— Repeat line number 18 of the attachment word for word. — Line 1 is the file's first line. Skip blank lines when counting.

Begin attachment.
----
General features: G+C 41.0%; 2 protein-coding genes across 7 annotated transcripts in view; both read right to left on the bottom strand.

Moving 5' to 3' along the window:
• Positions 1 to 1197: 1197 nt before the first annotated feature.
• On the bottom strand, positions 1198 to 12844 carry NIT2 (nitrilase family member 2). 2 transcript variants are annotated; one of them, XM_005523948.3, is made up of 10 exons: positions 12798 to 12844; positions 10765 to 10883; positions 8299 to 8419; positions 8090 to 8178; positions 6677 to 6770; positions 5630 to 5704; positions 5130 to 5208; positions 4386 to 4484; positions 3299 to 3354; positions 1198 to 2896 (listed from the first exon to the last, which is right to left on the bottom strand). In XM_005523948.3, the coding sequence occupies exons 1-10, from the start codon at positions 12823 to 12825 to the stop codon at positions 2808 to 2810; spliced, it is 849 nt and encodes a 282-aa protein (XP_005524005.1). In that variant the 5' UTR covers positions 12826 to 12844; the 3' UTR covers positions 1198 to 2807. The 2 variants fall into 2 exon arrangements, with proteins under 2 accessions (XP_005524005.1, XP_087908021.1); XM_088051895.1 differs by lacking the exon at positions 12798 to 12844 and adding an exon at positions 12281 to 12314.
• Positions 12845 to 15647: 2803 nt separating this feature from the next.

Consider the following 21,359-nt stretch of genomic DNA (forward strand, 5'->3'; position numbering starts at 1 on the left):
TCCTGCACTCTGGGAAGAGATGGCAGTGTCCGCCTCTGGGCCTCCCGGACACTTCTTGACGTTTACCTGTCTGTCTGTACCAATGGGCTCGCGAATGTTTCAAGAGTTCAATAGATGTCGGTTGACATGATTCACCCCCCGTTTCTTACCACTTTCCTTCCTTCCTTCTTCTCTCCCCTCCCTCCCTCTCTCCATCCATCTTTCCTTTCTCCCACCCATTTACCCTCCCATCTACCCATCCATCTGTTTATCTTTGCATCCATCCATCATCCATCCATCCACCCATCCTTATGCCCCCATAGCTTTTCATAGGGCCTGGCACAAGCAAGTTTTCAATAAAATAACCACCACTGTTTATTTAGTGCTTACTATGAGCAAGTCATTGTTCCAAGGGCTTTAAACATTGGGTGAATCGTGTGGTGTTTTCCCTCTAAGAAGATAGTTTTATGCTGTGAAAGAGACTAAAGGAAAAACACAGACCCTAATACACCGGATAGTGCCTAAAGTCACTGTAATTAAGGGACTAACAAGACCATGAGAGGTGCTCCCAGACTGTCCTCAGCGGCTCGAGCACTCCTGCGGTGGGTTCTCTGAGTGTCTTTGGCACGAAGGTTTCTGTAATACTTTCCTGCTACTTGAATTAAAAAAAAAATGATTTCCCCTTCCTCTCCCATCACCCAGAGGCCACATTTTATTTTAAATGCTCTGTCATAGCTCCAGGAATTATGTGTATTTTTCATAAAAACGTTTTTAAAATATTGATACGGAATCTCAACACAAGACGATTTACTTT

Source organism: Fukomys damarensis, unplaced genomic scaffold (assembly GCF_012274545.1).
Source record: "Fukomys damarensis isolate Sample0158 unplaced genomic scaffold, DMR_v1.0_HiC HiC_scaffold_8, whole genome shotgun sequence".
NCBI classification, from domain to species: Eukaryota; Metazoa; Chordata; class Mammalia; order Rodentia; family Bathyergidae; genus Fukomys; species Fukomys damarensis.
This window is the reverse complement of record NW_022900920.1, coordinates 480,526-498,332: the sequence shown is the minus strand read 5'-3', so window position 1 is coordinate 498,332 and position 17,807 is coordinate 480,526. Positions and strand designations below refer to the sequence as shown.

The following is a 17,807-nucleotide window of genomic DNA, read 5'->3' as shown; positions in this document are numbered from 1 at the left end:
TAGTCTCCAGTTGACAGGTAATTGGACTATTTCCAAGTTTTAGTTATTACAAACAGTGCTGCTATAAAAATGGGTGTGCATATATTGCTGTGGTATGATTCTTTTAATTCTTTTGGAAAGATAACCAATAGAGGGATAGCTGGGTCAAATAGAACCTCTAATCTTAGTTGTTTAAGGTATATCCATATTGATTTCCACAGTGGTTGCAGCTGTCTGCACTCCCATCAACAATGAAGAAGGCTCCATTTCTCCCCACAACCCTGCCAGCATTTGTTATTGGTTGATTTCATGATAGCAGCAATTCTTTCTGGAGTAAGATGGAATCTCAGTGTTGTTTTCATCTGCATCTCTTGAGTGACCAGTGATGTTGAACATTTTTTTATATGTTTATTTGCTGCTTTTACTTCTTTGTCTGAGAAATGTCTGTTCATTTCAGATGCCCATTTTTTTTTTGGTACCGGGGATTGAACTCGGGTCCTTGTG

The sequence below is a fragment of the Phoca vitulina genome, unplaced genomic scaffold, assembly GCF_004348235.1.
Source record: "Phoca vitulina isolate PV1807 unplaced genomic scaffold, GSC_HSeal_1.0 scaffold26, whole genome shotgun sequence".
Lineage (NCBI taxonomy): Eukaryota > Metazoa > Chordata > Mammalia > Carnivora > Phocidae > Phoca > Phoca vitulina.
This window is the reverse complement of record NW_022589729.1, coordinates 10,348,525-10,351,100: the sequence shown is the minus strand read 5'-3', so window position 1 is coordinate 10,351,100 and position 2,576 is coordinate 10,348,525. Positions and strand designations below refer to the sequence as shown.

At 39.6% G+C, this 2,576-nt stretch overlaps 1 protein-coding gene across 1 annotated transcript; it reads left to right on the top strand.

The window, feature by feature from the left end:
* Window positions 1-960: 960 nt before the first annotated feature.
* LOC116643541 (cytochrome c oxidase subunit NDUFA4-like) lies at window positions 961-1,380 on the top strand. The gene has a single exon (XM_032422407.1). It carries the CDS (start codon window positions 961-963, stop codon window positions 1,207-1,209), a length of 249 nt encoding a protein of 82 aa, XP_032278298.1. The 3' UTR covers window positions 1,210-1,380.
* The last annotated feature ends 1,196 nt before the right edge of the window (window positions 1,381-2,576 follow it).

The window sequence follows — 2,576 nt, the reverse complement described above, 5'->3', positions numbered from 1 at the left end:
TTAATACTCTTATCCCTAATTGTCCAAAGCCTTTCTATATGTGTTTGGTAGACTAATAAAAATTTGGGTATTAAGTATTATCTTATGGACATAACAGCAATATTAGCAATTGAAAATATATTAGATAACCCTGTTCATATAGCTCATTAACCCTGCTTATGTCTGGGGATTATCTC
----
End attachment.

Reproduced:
At 39.6% G+C, this 2,576-nt stretch overlaps 1 protein-coding gene across 1 annotated transcript; it reads left to right on the top strand.